Virtualization Technology News and Information
Nimble Storage 2016 Predictions: Storage Will Work Smarter, Not Harder

Virtualization and Cloud executives share their predictions for 2016.  Read them in this 8th Annual series exclusive.

Contributed by Dan Leary, VP of Products, Solutions and Alliances at Nimble Storage

Storage Will Work Smarter, Not Harder

The shift from being a passive to proactive business is here. As part of this movement, companies are adopting real-time, predictive tools that allow them to gather colossal amounts of data and turn that data into actions - both from a business and operational perspective.

Storage vendors will be evaluated by their ability to meet this impending need.

In 2016, these vendors, both legacy and next-generation alike, will need to rethink their strategies to stand out and remain competitive.

Companies hone in on actionable data

As more companies strive to become data-driven, the ability to turn data into actions will become an invaluable differentiator. Companies will be able to move faster, ultimately leading to greater innovation and the ability to keep pace with customer demands. Approaches to generating actions from big data will evolve as infrastructure increases in complexity.

Today's data centers present challenges. Multiple teams support a wide array of applications, compute platforms, networking, storage and infrastructure. Turning to individual teams to aggregate the data and generate actionable tasks is not enough. In 2016, vendors that understand interactions across the entire data storage stack will need to be responsible for providing operational intelligence back to data center teams. Prescriptive, expert analysis marks the next step to improving data science and operational intelligence for enterprises. Rather than leaving room for error, prescriptive actions based on scientific data analysis will become a norm. CIOs will take notice of the benefits and emphasize operational intelligence as a vital part of their strategy when making strategic decisions.

Flash performance gives way to new capabilities 

The criteria for storage is changing. The more vendors tout high-performance, flash-optimized storage offerings, the less weight performance carries. Now performance is table stakes. When considering a vendor, performance is giving way to other primary differentiators such as scalability, reliability and even predictive analytics offering real-time visibility.  

IT teams are bombarded with day-to-day issues and rarely have the time to focus on building out architectures or fixing system failures. With the sheer amount of data generated each day, businesses are recognizing the importance of holistic solutions that extend beyond performance. As infrastructures continue to become more complex, a solution's scalability, reliability, data integrity, manageability and in-built data protection and predictive analytics capabilities will now be top of mind for IT decision makers.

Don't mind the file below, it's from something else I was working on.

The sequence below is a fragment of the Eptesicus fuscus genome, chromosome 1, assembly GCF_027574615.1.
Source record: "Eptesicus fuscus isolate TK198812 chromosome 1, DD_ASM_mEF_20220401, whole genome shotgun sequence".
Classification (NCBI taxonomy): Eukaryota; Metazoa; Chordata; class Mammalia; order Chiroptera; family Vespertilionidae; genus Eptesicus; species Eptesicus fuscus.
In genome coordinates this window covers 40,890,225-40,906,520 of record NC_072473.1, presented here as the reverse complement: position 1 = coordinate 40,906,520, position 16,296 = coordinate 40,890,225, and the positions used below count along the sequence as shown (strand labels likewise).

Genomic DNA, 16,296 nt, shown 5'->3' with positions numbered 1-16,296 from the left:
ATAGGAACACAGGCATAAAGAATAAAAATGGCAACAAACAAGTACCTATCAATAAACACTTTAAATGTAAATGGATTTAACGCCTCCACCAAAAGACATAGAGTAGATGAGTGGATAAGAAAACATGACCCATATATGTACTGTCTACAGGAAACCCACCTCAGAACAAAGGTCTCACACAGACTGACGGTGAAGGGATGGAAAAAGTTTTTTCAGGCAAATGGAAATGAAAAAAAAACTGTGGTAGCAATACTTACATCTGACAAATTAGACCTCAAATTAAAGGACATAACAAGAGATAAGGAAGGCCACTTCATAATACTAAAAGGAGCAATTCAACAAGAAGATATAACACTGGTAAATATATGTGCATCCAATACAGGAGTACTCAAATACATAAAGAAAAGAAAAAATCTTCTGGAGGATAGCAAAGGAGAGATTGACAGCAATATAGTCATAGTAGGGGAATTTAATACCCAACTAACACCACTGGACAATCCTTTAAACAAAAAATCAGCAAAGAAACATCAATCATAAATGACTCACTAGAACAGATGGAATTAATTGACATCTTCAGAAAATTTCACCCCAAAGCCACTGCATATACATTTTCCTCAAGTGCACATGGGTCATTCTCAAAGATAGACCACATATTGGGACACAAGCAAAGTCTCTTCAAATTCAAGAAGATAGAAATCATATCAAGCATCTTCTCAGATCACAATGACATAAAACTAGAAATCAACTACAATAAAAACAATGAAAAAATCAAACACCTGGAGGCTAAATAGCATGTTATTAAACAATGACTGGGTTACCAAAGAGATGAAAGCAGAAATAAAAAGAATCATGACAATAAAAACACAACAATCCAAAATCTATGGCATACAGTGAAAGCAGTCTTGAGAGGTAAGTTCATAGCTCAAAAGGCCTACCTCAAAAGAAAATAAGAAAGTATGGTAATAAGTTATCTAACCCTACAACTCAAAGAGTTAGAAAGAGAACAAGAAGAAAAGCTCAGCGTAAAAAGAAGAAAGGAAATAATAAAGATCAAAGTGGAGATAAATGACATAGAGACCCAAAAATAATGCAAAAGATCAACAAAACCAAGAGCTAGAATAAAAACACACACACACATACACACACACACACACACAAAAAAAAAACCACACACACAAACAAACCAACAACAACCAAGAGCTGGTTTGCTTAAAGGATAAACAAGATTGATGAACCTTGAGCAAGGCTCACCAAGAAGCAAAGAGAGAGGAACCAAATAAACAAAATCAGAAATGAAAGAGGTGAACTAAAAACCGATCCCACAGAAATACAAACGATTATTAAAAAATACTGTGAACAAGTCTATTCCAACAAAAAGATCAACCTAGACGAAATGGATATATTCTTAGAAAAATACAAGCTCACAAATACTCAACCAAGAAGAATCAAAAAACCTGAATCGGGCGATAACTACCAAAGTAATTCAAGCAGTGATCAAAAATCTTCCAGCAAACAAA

Being a fast-paced, proactive enterprise will be a priority in 2016. The adoption of automated solutions that can quickly identify and resolve issues will free up IT professionals to focus their time on value-add projects rather than investigating and fixing problems. By achieving the true value of data for business and operational purposes, CIOs and IT teams will be able to benefit from greater agility.


About the Author

Dan Leary, Vice President, Products, Solutions and Alliances

Dan is responsible for products, solutions and alliances at Nimble Storage. Dan has a 20-year track record of success in managing industry-leading, award-winning hardware and software solutions. Prior to Nimble Storage, Dan served as vice president of marketing at ConSentry Networks and as vice president of product management at Peribit Networks, where he was instrumental in creating and defining the "WAN Optimization" category. Juniper Networks purchased Peribit in 2005 for $337 million. Dan also held management roles at netVmg, Lucent Technologies, and Bay Networks. Dan holds an MS in engineering-economic systems from Stanford University and a BS in systems engineering from the University of Virginia.


Published Tuesday, January 05, 2016 8:41 AM by David Marshall
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